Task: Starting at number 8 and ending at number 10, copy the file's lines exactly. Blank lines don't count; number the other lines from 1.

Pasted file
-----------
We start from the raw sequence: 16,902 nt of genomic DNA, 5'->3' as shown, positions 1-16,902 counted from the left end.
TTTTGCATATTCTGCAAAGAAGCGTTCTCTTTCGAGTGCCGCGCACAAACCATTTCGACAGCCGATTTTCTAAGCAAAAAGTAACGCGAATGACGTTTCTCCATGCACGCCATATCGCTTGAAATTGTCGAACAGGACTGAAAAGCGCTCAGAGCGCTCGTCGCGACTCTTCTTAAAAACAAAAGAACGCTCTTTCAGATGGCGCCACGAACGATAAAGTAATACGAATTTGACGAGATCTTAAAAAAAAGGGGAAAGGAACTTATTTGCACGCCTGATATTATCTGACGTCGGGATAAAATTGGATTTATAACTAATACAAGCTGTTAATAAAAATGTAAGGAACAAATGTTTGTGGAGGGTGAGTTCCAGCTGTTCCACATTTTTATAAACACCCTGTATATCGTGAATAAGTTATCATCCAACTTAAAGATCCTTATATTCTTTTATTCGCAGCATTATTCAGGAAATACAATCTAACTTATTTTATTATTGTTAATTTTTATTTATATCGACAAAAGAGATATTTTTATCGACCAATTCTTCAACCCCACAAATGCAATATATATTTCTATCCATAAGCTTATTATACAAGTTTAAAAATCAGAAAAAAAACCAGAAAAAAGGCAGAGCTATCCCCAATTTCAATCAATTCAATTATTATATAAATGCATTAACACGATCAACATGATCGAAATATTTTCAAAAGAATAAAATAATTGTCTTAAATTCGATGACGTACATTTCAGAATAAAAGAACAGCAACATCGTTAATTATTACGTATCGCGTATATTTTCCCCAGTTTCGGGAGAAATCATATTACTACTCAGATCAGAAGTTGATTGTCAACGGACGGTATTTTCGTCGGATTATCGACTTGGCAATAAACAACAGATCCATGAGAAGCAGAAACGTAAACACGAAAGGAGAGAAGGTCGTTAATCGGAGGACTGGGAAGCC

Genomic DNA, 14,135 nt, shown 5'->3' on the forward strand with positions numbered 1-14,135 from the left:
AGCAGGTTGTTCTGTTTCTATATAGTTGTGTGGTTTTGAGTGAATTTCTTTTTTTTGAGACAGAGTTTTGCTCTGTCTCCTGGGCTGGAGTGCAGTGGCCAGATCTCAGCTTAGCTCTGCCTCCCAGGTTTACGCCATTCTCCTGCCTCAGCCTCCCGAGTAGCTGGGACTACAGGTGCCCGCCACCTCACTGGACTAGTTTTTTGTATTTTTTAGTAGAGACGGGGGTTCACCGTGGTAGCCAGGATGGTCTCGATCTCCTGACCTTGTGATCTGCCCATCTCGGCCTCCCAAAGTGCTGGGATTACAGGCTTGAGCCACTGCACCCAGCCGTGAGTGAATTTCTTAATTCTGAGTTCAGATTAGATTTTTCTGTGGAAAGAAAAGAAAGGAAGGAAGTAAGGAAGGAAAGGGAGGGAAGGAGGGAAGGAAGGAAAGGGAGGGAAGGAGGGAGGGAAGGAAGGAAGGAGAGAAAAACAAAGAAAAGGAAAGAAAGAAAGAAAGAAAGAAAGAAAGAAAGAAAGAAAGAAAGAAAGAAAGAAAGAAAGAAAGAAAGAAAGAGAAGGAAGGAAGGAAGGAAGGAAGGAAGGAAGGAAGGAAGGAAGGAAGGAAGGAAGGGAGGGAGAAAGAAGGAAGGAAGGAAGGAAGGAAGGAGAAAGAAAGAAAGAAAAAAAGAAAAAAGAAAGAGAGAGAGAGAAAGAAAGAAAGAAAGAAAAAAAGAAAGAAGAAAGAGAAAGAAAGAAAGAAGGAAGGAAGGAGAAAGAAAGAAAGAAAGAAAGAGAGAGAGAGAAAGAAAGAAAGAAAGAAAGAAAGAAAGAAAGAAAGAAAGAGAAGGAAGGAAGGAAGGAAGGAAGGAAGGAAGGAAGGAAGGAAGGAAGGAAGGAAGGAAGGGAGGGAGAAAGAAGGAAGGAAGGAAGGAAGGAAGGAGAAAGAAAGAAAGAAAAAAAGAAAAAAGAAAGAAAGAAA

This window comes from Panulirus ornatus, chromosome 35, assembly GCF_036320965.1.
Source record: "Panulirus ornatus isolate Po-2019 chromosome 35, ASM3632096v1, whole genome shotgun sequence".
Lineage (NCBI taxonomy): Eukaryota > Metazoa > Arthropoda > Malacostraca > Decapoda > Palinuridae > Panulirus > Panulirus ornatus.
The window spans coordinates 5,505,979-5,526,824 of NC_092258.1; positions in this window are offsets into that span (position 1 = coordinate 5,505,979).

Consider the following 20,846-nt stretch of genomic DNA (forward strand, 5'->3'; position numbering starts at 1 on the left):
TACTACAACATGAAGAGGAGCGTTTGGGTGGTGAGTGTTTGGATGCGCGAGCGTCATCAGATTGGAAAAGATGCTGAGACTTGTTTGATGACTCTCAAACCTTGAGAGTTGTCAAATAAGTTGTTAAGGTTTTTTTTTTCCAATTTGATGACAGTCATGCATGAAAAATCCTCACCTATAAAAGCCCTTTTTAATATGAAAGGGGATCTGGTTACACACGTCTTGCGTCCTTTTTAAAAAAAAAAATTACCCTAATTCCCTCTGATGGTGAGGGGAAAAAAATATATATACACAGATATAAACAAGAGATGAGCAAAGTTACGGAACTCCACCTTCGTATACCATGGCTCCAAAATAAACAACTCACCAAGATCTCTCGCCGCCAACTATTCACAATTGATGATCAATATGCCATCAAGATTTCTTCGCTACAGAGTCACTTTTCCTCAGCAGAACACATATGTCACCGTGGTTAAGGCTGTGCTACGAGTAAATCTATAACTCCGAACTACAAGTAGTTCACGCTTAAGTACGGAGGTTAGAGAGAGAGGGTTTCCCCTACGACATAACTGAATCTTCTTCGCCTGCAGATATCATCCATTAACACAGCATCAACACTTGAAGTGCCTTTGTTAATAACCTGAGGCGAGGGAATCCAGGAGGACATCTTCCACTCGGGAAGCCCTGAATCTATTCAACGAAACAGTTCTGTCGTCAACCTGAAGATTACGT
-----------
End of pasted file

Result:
The window spans coordinates 5,505,979-5,526,824 of NC_092258.1; positions in this window are offsets into that span (position 1 = coordinate 5,505,979).

Consider the following 20,846-nt stretch of genomic DNA (forward strand, 5'->3'; position numbering starts at 1 on the left):
TACTACAACATGAAGAGGAGCGTTTGGGTGGTGAGTGTTTGGATGCGCGAGCGTCATCAGATTGGAAAAGATGCTGAGACTTGTTTGATGACTCTCAAACCTTGAGAGTTGTCAAATAAGTTGTTAAGGTTTTTTTTTTCCAATTTGATGACAGTCATGCATGAAAAATCCTCACCTATAAAAGCCCTTTTTAATATGAAAGGGGATCTGGTTACACACGTCTTGCGTCCTTTTTAAAAAAAAAAATTACCCTAATTCCCTCTGATGGTGAGGGGAAAAAAATATATATACACAGATATAAACAAGAGATGAGCAAAGTTACGGAACTCCACCTTCGTATACCATGGCTCCAAAATAAACAACTCACCAAGATCTCTCGCCGCCAACTATTCACAATTGATGATCAATATGCCATCAAGATTTCTTCGCTACAGAGTCACTTTTCCTCAGCAGAACACATATGTCACCGTGGTTAAGGCTGTGCTACGAGTAAATCTATAACTCCGAACTACAAGTAGTTCACGCTTAAGTACGGAGGTTAGAGAGAGAGGGTTTCCCCTACGACATAACTGAATCTTCTTCGCCTGCAGATATCATCCATTAACACAGCATCAACACTTGAAGTGCCTTTGTTAATAACCTGAGGCGAGGGAATCCAGGAGGACATCTTCCACTCGGGAAGCCCTGAATCTATTCAACGAAACAGTTCTGTCGTCAACCTGAAGATTACGT